That categorization, which has been in place since the census was created, erases Middle Easterners and North Africans and their unique challenges as a minority group, according to critics. It also contributes to the lack of funds allocated to programs and services catering to Middle Eastern and North African groups.
The Obama administration considered adding a Middle Eastern and North African category in the 2020 census, based on the Census Bureau’s recommendation, but the Trump administration has rejected the idea, claiming more research is needed.
In 2018, the Arab American Institute initiated a lawsuit against the Office of Management and Budget ― which sets the standards for how the Census Bureau and other federal agencies collect race and ethnicity data ― for failing to disclose records relating to its decision not to include a Middle Eastern and North African category despite the Census Bureau’s recommendations to do so.
The Arab American Institute also launched a YallaCountMeIn toolkit, a compilation of census-related resources and frequently asked questions in both Arabic and English to encourage Arab Americans to partake in the census.
“Adding a MENA category would make the data better and would make Arab – Americans and other Middle Eastern communities feel more included [and] represented on the census,” said Ryan Suto, the policy counsel at AAI.
But for now, Suto said, “everyone needs to be counted regardless of citizenship status, regardless of age and regardless of whether you trust the current administration or not, because it goes well beyond that and it really impacts how and to what extent the community is represented.”
Language And Logistical Barriers
The Census Bureau announced plans to reach out to communities, including in languages other than English, to get the most accurate count it can. The agency works with community partners and plans to spend more than $500 million in public education and outreach campaigns to reach “99 percent of all U.S. households,” according to the bureau. It has released ads in 13 languages, including Arabic, Tagalog and Haitian Creole. The questionnaire can also be completed by phone in those same languages.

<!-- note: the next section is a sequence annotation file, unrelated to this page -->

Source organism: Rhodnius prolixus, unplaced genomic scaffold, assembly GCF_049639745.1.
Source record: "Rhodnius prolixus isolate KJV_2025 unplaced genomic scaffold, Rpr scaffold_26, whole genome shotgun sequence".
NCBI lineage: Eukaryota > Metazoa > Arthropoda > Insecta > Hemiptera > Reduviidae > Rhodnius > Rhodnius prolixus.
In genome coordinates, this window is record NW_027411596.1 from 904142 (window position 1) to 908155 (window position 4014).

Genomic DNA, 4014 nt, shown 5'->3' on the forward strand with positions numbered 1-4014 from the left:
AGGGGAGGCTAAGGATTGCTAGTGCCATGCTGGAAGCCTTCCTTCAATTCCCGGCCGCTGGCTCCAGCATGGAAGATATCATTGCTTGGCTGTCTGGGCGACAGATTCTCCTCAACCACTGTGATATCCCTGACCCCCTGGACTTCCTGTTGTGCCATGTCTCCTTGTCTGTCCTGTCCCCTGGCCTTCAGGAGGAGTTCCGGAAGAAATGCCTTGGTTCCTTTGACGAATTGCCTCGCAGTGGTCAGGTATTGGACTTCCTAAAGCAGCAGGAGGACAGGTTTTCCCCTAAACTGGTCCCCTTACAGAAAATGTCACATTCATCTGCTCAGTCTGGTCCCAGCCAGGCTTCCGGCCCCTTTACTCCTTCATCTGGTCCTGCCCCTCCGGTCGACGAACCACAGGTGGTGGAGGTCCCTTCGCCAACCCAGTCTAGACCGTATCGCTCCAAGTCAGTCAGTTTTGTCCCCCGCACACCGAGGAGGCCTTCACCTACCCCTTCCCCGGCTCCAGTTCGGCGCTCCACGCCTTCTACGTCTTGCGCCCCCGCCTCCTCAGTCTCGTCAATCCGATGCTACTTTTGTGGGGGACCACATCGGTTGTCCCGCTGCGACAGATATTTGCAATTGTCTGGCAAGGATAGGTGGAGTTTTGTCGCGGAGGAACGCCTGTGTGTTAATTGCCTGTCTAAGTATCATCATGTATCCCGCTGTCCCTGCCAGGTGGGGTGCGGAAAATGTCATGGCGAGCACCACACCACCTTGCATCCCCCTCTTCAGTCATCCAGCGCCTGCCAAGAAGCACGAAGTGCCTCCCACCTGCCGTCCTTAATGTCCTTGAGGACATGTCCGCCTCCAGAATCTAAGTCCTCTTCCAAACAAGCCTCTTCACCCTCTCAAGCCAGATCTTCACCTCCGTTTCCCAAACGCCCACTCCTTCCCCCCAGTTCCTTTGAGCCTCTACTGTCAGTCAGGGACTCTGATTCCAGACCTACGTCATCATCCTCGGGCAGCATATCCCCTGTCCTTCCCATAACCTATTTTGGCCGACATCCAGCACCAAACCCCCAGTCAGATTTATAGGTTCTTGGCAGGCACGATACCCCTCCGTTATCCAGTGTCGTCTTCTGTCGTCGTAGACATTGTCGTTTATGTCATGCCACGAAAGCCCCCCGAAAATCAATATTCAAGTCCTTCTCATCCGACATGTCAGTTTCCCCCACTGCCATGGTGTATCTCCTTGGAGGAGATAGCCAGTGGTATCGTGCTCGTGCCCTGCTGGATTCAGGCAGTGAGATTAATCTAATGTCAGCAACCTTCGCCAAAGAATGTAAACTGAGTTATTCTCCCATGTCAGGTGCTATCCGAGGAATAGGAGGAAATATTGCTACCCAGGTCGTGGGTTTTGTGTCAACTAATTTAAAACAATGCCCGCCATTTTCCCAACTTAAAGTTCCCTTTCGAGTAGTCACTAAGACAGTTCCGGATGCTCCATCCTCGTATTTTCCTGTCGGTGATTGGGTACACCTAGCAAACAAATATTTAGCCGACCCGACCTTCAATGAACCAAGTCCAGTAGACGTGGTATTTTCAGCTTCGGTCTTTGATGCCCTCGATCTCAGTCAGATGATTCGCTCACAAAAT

But many speakers of South Asian languages might not be reached. In 2010, the Census Bureau advertised in several languages including Hindi/English, Bangla and Urdu, but in 2020, the bureau dropped those options. Despite the fact there are over 5 million South Asians in the U.S., there has never been a translated form in any of the South Asian languages for any census. Asian Americans as a whole are the least likely group to fill out the census.
The Census Bureau’s efforts alone aren’t enough to make marginalized communities feel comfortable with the survey, said Howard Shih, the director of research and policy at the Asian American Federation, which is the only designated census information center for Asian communities in the Northeast.
“I feel that the bureau isn’t necessarily the best messenger,” said Shih. “I feel that if the message comes from the people that are involved from that community to other members of that community, that’s the most effective way to get those hard-to-reach communities counted.”
Of course, the coronavirus pandemic makes that tougher ― with so many people confined to their homes, it’s difficult to ensure they can meet someone from their community or who speaks their language to assist with census questions.
There are other challenges to contend with as outreach efforts go digital, such as people who do not have access to a computer or the internet, or those who struggle to understand the online census form.
Still, with extended deadlines in place, advocates are hoping they are able to rally members of hard-to-count communities despite the onslaught of challenges. An inaccurate count would have profound effects on undercounted populations, including minorities, children and those living in poverty. The data from the 2020 census will determine where and how more than $1.5 trillion in federal funding will be spent.
In Virginia, Assaf realized the importance of the census triumphed her concerns. She checked off “white” on her census form. but wrote in “Palestinian” for herself and “Jordanian” for her husband and two kids. She hopes to have a MENA category in 2030.
Goranson, however, still has the mailer on her to-do list in her Florida home. She knows she’ll do it eventually, but for now, she’ll wait a bit longer, hoping to feel better about her decision to partake sooner rather than later.